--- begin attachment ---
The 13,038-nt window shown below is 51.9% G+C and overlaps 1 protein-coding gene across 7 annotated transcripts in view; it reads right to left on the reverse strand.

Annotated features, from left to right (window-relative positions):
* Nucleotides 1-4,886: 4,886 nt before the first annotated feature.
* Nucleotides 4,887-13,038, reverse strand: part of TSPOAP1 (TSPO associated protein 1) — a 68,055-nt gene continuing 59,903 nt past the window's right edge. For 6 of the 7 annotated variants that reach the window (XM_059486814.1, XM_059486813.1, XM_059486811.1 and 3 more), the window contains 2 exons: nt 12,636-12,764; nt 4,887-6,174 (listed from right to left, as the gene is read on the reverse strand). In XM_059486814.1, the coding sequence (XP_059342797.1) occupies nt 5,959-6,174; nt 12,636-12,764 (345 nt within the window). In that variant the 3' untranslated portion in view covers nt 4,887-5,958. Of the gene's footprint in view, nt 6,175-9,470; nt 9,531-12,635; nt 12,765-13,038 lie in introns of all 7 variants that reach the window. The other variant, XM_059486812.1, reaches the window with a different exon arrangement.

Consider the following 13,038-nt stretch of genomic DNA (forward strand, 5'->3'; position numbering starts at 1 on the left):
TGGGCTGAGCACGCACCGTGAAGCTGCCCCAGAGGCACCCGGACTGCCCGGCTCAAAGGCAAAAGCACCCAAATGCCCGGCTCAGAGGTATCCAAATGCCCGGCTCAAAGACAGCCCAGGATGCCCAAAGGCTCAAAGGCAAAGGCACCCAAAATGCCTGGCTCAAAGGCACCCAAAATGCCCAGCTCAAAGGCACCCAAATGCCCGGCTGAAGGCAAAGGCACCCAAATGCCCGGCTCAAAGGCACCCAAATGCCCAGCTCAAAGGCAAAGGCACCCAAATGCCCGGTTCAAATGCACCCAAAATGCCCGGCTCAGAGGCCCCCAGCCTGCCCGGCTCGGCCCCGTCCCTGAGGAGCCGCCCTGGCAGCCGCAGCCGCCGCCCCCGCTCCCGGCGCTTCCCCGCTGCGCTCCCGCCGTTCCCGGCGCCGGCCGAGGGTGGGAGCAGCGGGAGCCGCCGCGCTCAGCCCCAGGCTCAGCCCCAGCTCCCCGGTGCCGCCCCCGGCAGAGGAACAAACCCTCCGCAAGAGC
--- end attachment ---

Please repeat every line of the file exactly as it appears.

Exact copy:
The 13,038-nt window shown below is 51.9% G+C and overlaps 1 protein-coding gene across 7 annotated transcripts in view; it reads right to left on the reverse strand.

Annotated features, from left to right (window-relative positions):
* Nucleotides 1-4,886: 4,886 nt before the first annotated feature.
* Nucleotides 4,887-13,038, reverse strand: part of TSPOAP1 (TSPO associated protein 1) — a 68,055-nt gene continuing 59,903 nt past the window's right edge. For 6 of the 7 annotated variants that reach the window (XM_059486814.1, XM_059486813.1, XM_059486811.1 and 3 more), the window contains 2 exons: nt 12,636-12,764; nt 4,887-6,174 (listed from right to left, as the gene is read on the reverse strand). In XM_059486814.1, the coding sequence (XP_059342797.1) occupies nt 5,959-6,174; nt 12,636-12,764 (345 nt within the window). In that variant the 3' untranslated portion in view covers nt 4,887-5,958. Of the gene's footprint in view, nt 6,175-9,470; nt 9,531-12,635; nt 12,765-13,038 lie in introns of all 7 variants that reach the window. The other variant, XM_059486812.1, reaches the window with a different exon arrangement.

Consider the following 13,038-nt stretch of genomic DNA (forward strand, 5'->3'; position numbering starts at 1 on the left):
TGGGCTGAGCACGCACCGTGAAGCTGCCCCAGAGGCACCCGGACTGCCCGGCTCAAAGGCAAAAGCACCCAAATGCCCGGCTCAGAGGTATCCAAATGCCCGGCTCAAAGACAGCCCAGGATGCCCAAAGGCTCAAAGGCAAAGGCACCCAAAATGCCTGGCTCAAAGGCACCCAAAATGCCCAGCTCAAAGGCACCCAAATGCCCGGCTGAAGGCAAAGGCACCCAAATGCCCGGCTCAAAGGCACCCAAATGCCCAGCTCAAAGGCAAAGGCACCCAAATGCCCGGTTCAAATGCACCCAAAATGCCCGGCTCAGAGGCCCCCAGCCTGCCCGGCTCGGCCCCGTCCCTGAGGAGCCGCCCTGGCAGCCGCAGCCGCCGCCCCCGCTCCCGGCGCTTCCCCGCTGCGCTCCCGCCGTTCCCGGCGCCGGCCGAGGGTGGGAGCAGCGGGAGCCGCCGCGCTCAGCCCCAGGCTCAGCCCCAGCTCCCCGGTGCCGCCCCCGGCAGAGGAACAAACCCTCCGCAAGAGC